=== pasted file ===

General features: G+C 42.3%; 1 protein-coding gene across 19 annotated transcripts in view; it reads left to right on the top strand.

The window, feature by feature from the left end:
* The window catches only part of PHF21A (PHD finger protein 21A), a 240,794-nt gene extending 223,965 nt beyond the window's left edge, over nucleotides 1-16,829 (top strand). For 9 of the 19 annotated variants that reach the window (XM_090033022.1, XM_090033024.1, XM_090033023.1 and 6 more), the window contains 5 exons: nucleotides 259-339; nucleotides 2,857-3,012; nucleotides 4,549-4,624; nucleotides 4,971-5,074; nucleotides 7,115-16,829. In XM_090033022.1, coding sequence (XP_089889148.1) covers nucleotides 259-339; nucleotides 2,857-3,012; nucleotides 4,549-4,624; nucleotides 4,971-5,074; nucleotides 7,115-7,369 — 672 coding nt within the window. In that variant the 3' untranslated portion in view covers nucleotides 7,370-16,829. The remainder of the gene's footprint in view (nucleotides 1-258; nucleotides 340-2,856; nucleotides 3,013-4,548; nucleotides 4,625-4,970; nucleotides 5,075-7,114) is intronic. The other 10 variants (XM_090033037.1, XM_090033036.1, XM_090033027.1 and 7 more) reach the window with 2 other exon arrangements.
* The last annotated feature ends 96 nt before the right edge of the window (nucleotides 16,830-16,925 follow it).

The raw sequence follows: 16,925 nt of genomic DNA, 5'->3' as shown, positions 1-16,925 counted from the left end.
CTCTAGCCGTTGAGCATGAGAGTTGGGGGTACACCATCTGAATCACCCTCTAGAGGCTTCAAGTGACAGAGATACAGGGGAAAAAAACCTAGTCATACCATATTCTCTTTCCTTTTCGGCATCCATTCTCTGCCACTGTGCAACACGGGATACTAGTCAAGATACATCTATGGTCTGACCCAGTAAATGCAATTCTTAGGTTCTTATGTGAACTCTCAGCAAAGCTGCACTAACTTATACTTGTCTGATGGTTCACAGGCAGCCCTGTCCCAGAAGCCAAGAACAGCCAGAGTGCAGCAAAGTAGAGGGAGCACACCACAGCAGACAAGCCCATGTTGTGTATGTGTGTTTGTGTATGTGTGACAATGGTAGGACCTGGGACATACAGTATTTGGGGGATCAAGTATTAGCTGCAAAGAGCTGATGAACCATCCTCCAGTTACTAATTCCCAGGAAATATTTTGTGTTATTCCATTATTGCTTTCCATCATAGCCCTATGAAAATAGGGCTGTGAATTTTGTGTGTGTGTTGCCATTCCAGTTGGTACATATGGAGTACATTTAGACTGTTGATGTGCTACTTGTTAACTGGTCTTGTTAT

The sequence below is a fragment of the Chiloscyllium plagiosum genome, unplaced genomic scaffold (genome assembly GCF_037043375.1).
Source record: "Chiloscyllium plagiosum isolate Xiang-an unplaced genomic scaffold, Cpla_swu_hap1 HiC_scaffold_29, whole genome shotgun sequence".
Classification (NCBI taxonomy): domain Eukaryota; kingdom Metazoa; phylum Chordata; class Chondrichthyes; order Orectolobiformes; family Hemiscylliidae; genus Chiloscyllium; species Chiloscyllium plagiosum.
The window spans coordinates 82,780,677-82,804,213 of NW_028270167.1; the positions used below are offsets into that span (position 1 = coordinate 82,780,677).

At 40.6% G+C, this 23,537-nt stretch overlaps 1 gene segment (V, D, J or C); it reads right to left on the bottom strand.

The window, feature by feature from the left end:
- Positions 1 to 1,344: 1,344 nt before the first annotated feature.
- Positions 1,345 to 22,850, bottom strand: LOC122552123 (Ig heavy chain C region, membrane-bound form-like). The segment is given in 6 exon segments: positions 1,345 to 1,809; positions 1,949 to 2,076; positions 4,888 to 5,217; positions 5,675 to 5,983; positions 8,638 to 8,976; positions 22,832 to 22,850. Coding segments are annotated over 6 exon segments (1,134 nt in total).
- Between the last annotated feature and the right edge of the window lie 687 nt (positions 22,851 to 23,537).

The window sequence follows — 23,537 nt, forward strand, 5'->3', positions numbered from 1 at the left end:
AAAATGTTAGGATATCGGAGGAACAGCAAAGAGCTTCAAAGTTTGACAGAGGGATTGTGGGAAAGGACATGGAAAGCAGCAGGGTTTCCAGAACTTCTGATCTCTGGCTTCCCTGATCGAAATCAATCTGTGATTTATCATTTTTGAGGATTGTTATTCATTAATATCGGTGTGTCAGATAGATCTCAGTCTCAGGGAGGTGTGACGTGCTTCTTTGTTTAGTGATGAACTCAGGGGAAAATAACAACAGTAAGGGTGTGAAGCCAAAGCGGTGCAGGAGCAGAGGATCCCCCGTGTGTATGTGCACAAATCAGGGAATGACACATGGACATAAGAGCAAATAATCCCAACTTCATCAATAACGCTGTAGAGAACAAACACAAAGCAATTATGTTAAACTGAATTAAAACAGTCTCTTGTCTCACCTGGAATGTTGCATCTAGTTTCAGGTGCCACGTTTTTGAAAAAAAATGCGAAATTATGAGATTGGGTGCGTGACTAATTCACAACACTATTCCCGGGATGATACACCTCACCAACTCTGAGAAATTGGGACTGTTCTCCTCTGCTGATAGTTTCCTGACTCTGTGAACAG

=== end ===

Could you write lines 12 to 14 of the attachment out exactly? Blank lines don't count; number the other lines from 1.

The window, feature by feature from the left end:
- Positions 1 to 1,344: 1,344 nt before the first annotated feature.
- Positions 1,345 to 22,850, bottom strand: LOC122552123 (Ig heavy chain C region, membrane-bound form-like). The segment is given in 6 exon segments: positions 1,345 to 1,809; positions 1,949 to 2,076; positions 4,888 to 5,217; positions 5,675 to 5,983; positions 8,638 to 8,976; positions 22,832 to 22,850. Coding segments are annotated over 6 exon segments (1,134 nt in total).